In its first focused look at bariatric (weight-loss) surgery, the American Heart Association (AHA) said the procedure is appropriate for reducing cardiac risk factors, but only for certain groups of severely obese individuals for whom the benefits of the procedure outweigh the risks. Previously, the AHA said bariatric surgery should be considered as a weight-loss treatment for individual patients following careful evaluation by a physician.
In a new scientific statement, the AHA said that bariatric surgery is a viable option for weight reduction in patients who are severely obese, who can safely undergo the surgical procedure, and who have not succeeded in losing weight through diet, exercise, and behavioral modification. The AHA defines severe obesity as having a body mass index (BMI) of more than 40 or a BMI of greater than 35 when it is accompanied by an obesity-related condition that can affect heart health, such as hypertension, type 2 diabetes mellitus, or obstructive sleep apnea. The statement authors said that bariatric surgery can lead to significant weight loss and reduce health risks associated with these conditions, as well as risks associated with high cholesterol, liver disease, and cardiovascular dysfunction.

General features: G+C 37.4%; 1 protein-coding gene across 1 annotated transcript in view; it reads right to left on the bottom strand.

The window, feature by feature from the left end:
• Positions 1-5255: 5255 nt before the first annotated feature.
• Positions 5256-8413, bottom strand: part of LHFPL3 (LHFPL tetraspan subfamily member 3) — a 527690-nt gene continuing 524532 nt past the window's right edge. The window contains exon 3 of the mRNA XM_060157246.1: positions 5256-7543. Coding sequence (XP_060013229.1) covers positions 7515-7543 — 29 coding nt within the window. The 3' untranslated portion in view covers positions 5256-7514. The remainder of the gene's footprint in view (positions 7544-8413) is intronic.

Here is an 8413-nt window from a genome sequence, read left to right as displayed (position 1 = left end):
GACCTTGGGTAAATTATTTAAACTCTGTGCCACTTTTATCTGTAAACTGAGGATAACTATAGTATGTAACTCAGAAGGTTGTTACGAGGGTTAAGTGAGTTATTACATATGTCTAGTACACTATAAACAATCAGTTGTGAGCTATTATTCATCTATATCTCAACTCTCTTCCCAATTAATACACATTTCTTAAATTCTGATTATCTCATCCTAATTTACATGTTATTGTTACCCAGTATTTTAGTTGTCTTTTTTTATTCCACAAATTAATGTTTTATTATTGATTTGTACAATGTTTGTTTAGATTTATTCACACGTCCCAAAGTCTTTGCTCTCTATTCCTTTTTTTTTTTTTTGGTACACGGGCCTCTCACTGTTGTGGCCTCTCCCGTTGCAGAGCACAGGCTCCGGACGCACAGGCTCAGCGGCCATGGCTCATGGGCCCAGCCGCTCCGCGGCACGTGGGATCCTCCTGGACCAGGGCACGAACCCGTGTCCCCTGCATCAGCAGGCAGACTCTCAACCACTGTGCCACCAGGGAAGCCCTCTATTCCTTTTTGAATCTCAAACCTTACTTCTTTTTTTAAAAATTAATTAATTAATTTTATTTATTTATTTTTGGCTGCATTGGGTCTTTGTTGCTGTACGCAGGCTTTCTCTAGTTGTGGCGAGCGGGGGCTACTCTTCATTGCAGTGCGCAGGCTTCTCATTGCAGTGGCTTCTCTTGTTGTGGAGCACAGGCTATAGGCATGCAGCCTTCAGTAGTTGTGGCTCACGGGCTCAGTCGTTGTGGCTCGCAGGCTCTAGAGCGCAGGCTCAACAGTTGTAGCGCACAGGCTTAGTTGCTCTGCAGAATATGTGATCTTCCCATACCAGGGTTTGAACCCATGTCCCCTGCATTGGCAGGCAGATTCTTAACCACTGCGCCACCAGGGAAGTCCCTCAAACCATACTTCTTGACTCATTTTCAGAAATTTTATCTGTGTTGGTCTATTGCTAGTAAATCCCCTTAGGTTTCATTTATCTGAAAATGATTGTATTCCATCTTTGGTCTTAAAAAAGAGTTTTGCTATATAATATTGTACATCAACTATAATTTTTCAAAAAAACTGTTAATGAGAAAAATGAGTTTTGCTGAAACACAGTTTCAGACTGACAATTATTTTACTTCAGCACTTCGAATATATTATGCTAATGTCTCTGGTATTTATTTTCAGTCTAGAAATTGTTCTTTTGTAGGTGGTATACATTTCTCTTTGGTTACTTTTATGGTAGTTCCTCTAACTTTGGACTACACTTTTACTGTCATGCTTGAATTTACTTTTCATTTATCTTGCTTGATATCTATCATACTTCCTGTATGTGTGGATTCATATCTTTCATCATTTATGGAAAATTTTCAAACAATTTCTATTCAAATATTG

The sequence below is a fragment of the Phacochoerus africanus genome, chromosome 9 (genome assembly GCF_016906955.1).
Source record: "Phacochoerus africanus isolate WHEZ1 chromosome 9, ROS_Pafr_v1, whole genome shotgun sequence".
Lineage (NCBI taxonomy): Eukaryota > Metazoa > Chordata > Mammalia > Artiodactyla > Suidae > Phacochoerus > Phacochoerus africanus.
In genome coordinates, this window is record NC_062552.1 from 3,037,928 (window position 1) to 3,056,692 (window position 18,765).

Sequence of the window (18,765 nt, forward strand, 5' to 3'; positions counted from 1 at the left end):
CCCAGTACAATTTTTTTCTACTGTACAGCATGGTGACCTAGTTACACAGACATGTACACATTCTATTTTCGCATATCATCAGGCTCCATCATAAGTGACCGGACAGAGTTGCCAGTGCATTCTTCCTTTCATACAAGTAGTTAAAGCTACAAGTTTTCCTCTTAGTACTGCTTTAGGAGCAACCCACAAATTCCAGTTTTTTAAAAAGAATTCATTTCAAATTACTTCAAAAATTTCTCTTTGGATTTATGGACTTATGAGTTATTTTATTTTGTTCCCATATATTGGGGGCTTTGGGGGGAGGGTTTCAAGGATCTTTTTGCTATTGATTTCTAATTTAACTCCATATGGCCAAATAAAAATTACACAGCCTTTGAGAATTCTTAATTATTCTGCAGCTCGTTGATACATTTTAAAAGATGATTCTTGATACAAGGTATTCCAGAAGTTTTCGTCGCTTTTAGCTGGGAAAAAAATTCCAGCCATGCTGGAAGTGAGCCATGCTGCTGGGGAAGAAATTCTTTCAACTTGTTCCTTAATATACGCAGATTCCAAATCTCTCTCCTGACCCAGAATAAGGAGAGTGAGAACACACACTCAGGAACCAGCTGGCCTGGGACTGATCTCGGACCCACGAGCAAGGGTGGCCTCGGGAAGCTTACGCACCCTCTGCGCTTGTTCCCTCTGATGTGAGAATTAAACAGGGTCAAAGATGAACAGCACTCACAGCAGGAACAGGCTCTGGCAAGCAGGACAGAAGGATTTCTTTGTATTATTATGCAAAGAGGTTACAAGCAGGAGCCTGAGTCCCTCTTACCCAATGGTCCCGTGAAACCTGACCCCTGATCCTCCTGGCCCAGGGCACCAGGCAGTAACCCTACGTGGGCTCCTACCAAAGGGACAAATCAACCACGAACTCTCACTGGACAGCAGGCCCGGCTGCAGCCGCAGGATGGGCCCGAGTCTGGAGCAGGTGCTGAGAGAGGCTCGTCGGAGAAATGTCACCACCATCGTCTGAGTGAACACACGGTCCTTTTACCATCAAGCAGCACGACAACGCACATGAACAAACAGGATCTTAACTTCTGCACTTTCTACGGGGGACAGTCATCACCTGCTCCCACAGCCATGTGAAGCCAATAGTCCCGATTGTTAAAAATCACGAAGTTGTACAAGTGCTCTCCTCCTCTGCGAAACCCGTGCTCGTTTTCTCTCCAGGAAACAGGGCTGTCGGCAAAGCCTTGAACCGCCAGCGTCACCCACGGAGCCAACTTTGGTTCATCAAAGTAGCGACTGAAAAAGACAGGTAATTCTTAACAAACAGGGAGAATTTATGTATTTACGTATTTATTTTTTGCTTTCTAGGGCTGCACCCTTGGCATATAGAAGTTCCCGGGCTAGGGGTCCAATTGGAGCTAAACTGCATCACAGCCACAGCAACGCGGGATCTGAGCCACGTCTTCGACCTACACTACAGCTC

“The statement is not an across-the-board endorsement of bariatric surgery for the severely obese,” said lead author Paul Poirier, MD, PhD, director of the prevention/rehabilitation program at Quebec Heart and Lung Institute at Laval University Hospital in Quebec City, Canada, in a release. “It is a consensus document that provides expert perspective based on the results of recent scientific studies.”
The AHA’s statement follows a US Food and Drug Administration announcement that the agency was lowering the BMI threshold from 35 to 30 for performing one type of bariatric procedure in persons who have obesity-related health problems. The AHA scientific statement authors acknowledged that some studies suggest that bariatric surgery benefits patients with the lower BMI, but cautioned that long-term data are necessary before the approach can become a standard practice in such individuals.